fresh bread: really?

Now when Jesus saw the crowd, he ordered his disciples to go over to the other side of the lake. A legal expert came and said to him, “Teacher, I’ll follow you wherever you go.”

Jesus replied, “Foxes have dens, and the birds in the sky have nests, but the Human One has no place to lay his head.”

Another man, one of his disciples, said to him, “Lord, first let me go and bury my father.”

But Jesus said to him, “Follow me, and let the dead bury their own dead.” (Matthew 8:18-22, CEB)

It’s the expression these days. When you encounter something that seems to defy the obvious, perhaps bordering on madness, you say (with the proper inflection), “Really?”

That’s how I hear Jesus responding to these men. One of them, an apparently would-be follower, says, “I’ll go wherever for you, just give me some time!” And Jesus looks him in the eyes and says, “Really?”

Then another man, already a disciple of Jesus, says to our Lord, “I’ll do whatever it takes for you!”  To which Jesus replies, “Really?”

Are we truly prepared to go wherever, and do whatever, Jesus calls us to be about? Would I continue to follow Christ if Christ called me away from all of my earthly securities? Is my relationship to Jesus actually stronger than my strongest family ties?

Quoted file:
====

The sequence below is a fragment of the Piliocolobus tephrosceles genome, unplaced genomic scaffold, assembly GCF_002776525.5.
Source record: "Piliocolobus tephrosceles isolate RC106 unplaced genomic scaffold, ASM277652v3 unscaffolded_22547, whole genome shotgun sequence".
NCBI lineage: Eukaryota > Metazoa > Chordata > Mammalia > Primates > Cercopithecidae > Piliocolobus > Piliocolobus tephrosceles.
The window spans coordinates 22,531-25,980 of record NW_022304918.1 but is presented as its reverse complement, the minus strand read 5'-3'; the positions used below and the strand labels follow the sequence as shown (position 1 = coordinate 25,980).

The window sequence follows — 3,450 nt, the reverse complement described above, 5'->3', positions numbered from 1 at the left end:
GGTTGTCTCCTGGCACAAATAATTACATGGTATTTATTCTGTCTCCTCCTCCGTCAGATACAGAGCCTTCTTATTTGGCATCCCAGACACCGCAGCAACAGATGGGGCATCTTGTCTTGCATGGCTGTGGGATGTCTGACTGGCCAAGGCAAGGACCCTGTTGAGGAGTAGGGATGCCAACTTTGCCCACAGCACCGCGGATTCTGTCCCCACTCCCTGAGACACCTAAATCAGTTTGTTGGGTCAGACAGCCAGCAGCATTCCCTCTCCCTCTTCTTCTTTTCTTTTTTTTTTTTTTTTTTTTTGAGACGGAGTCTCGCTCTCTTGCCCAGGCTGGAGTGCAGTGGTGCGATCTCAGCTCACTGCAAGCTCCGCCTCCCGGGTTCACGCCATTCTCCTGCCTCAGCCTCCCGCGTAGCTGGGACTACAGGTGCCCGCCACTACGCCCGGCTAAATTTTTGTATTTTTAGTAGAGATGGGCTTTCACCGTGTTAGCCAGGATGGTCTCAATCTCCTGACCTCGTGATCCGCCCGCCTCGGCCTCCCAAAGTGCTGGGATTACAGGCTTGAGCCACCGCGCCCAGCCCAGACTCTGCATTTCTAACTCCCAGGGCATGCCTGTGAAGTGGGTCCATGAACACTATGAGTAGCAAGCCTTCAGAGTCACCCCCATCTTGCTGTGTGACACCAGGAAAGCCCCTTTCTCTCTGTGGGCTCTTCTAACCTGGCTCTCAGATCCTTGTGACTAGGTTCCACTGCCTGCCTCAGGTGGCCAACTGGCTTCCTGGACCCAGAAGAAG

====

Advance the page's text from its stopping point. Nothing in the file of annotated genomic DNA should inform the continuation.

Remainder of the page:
Really?

It all depends on the way you say it, doesn’t it? The way you say it with your life.

Really!

Heavenly Father, my lips are quick to claim great lengths to which I am willing to go for your Son. They are equally quick to ask that you be “reasonable” in your requests of me. Father, forgive me. In the name of your Son, my Savior, may my lips move no faster than my life, but may my life run for you. Amen.

ct: the theology of the cross & the crisis of Christianity

… however good and desirable Christendom at its best may have been as civilization, it was not, in my view, an appropriate expression of the Christian faith. There was something incongruous about it from the outset and always. If one reads the newer Testament and most of the literature of the pre-Constantinian church without the dubious benefit of establishment hindsight, one cannot but conclude that between that early vision and what came to be after the fourth century of the common era there is an abiding hiatus, if not an irrconcilable conflict. Surely Jesus as he is presented in the Synoptics and John never dreamt of anything remotely resembling the Holy Roman Empire or the United States of America as a Christian nation. …

…one may ask whether the Christian faith as we have it in the New Testament and the pre-establishment writings of the church was in any way designed for such as role as, under and beyond Constantine, it was required to play. …

… at the juncture in history the Christian movement is being offered by Divine Providence an opportunity that is unique in the church’s experience. The Christian is being made free from the Babylonian captivity to political, cultural, racial, and (yes) religious structures to the end that it may be and become what in essence it is: salt, yeast, light … (Douglas John Hall, The Cross in Our Context, pp.166,168-169)